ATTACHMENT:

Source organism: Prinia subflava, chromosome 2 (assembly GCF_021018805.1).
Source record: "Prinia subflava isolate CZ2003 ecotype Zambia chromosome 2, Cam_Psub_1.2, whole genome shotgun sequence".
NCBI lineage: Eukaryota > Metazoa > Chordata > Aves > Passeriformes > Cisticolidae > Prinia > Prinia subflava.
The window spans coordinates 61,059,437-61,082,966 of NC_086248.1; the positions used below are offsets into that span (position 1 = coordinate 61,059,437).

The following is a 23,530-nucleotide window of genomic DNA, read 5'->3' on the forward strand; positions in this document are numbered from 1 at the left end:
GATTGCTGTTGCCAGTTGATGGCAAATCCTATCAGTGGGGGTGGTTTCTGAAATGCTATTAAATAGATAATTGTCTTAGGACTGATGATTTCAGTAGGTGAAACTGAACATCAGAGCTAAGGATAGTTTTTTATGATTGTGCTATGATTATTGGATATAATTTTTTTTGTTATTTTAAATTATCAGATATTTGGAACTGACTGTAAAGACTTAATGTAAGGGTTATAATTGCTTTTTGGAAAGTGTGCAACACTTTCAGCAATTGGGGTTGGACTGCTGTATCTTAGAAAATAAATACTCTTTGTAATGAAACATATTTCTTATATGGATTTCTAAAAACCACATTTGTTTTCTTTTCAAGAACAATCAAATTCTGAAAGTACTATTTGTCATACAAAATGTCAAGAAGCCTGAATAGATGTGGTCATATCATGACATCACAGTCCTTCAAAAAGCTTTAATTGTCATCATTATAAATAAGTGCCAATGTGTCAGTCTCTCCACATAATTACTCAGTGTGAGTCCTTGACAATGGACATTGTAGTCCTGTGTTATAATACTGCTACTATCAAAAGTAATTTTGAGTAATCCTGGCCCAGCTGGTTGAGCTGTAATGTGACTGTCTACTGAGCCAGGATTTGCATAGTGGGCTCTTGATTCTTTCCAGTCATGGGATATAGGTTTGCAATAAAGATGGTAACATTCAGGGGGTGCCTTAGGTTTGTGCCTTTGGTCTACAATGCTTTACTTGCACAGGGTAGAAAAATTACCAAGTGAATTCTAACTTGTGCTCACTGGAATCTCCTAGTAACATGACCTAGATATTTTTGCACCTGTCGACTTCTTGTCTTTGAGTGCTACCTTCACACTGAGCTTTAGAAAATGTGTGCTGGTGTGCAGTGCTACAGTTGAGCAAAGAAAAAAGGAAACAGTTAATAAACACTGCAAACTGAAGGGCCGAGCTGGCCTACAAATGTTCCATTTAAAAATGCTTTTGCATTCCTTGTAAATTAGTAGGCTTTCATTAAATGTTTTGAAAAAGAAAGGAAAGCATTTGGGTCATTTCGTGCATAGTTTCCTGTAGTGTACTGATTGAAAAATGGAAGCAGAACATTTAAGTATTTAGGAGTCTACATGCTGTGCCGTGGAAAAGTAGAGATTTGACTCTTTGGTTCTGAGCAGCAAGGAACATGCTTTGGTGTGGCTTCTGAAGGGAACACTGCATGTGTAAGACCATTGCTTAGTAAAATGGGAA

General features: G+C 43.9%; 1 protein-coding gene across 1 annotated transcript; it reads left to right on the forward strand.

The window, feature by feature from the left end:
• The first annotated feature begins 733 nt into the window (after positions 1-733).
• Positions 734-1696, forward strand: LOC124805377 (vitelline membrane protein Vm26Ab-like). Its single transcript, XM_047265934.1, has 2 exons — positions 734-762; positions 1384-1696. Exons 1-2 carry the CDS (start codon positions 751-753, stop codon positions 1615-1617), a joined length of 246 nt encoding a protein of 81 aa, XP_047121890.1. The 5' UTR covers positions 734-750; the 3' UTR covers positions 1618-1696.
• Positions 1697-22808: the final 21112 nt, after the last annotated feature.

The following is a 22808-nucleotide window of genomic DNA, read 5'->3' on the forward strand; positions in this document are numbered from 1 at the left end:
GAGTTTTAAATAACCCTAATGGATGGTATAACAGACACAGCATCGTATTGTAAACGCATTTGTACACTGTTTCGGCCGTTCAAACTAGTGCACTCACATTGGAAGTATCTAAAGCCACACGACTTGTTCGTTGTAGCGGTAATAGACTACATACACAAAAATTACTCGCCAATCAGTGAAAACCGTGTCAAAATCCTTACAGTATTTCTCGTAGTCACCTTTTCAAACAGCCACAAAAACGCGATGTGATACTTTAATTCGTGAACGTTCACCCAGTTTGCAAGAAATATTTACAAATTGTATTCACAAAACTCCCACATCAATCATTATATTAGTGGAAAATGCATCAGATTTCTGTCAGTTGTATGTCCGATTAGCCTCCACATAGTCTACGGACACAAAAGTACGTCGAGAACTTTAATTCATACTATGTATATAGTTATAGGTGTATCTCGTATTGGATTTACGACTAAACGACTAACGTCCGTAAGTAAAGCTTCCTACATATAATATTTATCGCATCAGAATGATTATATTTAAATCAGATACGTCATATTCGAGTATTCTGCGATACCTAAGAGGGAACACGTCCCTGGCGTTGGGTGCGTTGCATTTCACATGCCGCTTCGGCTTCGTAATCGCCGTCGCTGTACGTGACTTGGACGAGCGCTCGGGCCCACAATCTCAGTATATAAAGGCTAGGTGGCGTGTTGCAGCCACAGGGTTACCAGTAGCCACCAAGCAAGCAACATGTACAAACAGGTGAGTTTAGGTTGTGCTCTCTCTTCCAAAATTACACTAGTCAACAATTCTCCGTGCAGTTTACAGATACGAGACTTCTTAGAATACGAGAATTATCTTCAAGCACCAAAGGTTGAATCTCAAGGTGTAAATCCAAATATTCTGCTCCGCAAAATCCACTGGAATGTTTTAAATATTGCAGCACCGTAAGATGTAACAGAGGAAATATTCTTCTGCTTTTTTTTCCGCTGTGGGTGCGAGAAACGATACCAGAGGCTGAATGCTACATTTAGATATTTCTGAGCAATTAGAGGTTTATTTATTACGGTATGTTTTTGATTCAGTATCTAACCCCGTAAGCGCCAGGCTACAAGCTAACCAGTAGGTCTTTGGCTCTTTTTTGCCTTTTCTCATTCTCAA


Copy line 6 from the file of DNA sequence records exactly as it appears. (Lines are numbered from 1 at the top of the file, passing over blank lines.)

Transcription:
GATTGCTGTTGCCAGTTGATGGCAAATCCTATCAGTGGGGGTGGTTTCTGAAATGCTATTAAATAGATAATTGTCTTAGGACTGATGATTTCAGTAGGTGAAACTGAACATCAGAGCTAAGGATAGTTTTTTATGATTGTGCTATGATTATTGGATATAATTTTTTTTGTTATTTTAAATTATCAGATATTTGGAACTGACTGTAAAGACTTAATGTAAGGGTTATAATTGCTTTTTGGAAAGTGTGCAACACTTTCAGCAATTGGGGTTGGACTGCTGTATCTTAGAAAATAAATACTCTTTGTAATGAAACATATTTCTTATATGGATTTCTAAAAACCACATTTGTTTTCTTTTCAAGAACAATCAAATTCTGAAAGTACTATTTGTCATACAAAATGTCAAGAAGCCTGAATAGATGTGGTCATATCATGACATCACAGTCCTTCAAAAAGCTTTAATTGTCATCATTATAAATAAGTGCCAATGTGTCAGTCTCTCCACATAATTACTCAGTGTGAGTCCTTGACAATGGACATTGTAGTCCTGTGTTATAATACTGCTACTATCAAAAGTAATTTTGAGTAATCCTGGCCCAGCTGGTTGAGCTGTAATGTGACTGTCTACTGAGCCAGGATTTGCATAGTGGGCTCTTGATTCTTTCCAGTCATGGGATATAGGTTTGCAATAAAGATGGTAACATTCAGGGGGTGCCTTAGGTTTGTGCCTTTGGTCTACAATGCTTTACTTGCACAGGGTAGAAAAATTACCAAGTGAATTCTAACTTGTGCTCACTGGAATCTCCTAGTAACATGACCTAGATATTTTTGCACCTGTCGACTTCTTGTCTTTGAGTGCTACCTTCACACTGAGCTTTAGAAAATGTGTGCTGGTGTGCAGTGCTACAGTTGAGCAAAGAAAAAAGGAAACAGTTAATAAACACTGCAAACTGAAGGGCCGAGCTGGCCTACAAATGTTCCATTTAAAAATGCTTTTGCATTCCTTGTAAATTAGTAGGCTTTCATTAAATGTTTTGAAAAAGAAAGGAAAGCATTTGGGTCATTTCGTGCATAGTTTCCTGTAGTGTACTGATTGAAAAATGGAAGCAGAACATTTAAGTATTTAGGAGTCTACATGCTGTGCCGTGGAAAAGTAGAGATTTGACTCTTTGGTTCTGAGCAGCAAGGAACATGCTTTGGTGTGGCTTCTGAAGGGAACACTGCATGTGTAAGACCATTGCTTAGTAAAATGGGAA